Give them options for what can happen next You can suggest:  “We can handle this however makes you feel most comfortable. One option would be we could X, the other is that we could Y. Which would be best for you right now?”  If a course of action seems obviously most relevant, try:  “How would you feel about X?”  It may be enough for this person to just let you know about an issue; they may not want any consequences for the person who’s causing harm.  In this case, you can validate and offer to be there if they change their mind and do want us to act.  If the person who approached you about the harmful behaviour wants you to intervene directly with the person who has caused them harm, you will need to pair up with another member.  They will need briefing about the situation, so explain this to the person who approached you first.  Make sure to find out from the person who approached you if they are okay for the person you are intervening with to speak with them afterwards, as it is likely they will want to. You can then pass this information on. Options could include:  At Level 1 [Check In]  We can have a word with this person about the language they’re using.  We can ask this person to be more mindful of the space they take up.  We can ask this person to avoid making assumptions about the cultures and identities of others.  At Level 2 [Call In]  We can ask this person to take some time out to reflect and to stay away from the person they hurt.  At Level 3 [Call Out]  We can ask this person to leave altogether.  We can ask that person to leave and agree with them that they will not return for a set period of time.  Sometimes the person reporting harmful behaviour may not want the person responsible removed, for their own safety and for fear of recriminations. In this instance, we should respect these wishes.

Keep a record With the consent of the person who approached you, make a confidential note of your conversation by emailing  This creates a record so if multiple issues with one person arise, they can be addressed.  If the person who approached you wants action to be taken on their behalf, we need to know their name and whether they are a club member or a visitor.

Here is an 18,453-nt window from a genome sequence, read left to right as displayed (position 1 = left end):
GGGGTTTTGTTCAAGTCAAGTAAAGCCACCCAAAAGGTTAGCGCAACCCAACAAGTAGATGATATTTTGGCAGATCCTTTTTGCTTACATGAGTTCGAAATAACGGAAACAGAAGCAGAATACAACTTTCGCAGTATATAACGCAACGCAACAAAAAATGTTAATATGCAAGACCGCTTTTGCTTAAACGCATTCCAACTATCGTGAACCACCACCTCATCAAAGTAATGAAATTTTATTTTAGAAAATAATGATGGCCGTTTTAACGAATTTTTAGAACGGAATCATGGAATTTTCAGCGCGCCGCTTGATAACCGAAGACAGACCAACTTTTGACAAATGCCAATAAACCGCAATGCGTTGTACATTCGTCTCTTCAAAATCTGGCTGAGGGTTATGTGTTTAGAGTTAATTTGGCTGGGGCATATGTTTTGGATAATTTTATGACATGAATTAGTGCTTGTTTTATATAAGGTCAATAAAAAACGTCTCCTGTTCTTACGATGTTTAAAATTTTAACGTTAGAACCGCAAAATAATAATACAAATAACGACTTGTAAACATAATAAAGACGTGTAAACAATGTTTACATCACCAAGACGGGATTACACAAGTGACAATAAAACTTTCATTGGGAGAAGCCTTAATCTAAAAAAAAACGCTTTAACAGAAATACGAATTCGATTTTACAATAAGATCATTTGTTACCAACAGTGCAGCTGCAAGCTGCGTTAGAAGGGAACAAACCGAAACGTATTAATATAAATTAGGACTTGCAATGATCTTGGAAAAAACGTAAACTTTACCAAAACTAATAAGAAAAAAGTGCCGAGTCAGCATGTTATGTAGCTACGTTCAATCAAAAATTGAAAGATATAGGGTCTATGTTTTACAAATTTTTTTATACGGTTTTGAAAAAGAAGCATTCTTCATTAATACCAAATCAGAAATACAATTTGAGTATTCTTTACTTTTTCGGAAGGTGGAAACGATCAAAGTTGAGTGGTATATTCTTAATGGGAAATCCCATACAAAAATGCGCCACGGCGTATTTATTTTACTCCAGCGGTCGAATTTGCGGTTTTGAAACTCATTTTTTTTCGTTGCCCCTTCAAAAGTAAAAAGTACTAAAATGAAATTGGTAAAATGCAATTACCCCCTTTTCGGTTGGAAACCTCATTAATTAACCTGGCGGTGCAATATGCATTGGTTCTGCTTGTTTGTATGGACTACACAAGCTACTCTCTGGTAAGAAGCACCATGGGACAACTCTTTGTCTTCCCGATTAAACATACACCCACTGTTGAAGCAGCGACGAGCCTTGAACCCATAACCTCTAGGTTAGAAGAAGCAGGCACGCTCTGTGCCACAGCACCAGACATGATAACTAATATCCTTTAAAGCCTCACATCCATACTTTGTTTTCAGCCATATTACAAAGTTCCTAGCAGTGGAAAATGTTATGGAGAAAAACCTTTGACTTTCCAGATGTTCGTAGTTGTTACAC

If, as a member, you are asked to intervene directly with a person who has caused harmful behaviour, it is important not to do so alone and to use clear, calm, and assertive language. 

Deciding to act Do not act on your own. Find someone else to intervene with you.  Confer with your buddy first about what your aims for the conversation are.  A good way to engage someone is to introduce yourself and then ask a question. You could bring the Accountability Agreement flyer with you so you have something to give them and to engage with.  If you have been asked to take action, make a mental note of exactly what this was (for example, “I want them to know that it’s not OK to…) and form your goals for the conversation in advance:  This person will know their behaviour has hurt someone else.  This person will reconsider their behaviour.  This person will not hurt anyone else  This person will stay away from the person they have hurt and not approach or speak to them.  Have an agreed start and end point for the conversation e.g. “Thanks for listening.” 

Making an approach The two of you should aim to separate this person from any peers and ask to speak to them.  “Hi, we need to have a quick chat.”
“Can I borrow you for a second?”
“Excuse me mate, can we have a word please?” 
Do not swear, raise your voice, or use aggressive posture.  If you do not trust yourself to be able to speak neutrally to the person in question, pass this role on to someone who can.  Ideally you should have no social link to this person, as they are less likely to listen to you if you do. 
Explaining the consequences Outline why you’re talking to them. Avoid specifics, but don’t be evasive. 

Example of a Level 1 – Check In Hi, I’m [NAME], I am part of the Matchday Committee at Clapton Community. Have you seen our Accountability Agreement? One of our members has let us know that you’re speaking in a way that’s making people feel uncomfortable. We’d like to ask you to consider how you’re talking more carefully. Is that okay?” 
Example of a Level 2 Hi, I’m [NAME], I am part of the Matchday Committee at Clapton Community. 
– Call In Have you seen our Accountability Agreement? One of our members has let us know that you’re speaking in a way that’s making people feel uncomfortable, and would like you to stop and apologise to them. Is that OK?” 

Keep it casual and human, but also clear.  If they engage with what you say, thank them for their tme, explain to them too that you have to make a note of the conversation, and give them an Accountability Agreement flyer.  Check back in with the person who disclosed to let them know— but ensure you are DISCREET about this.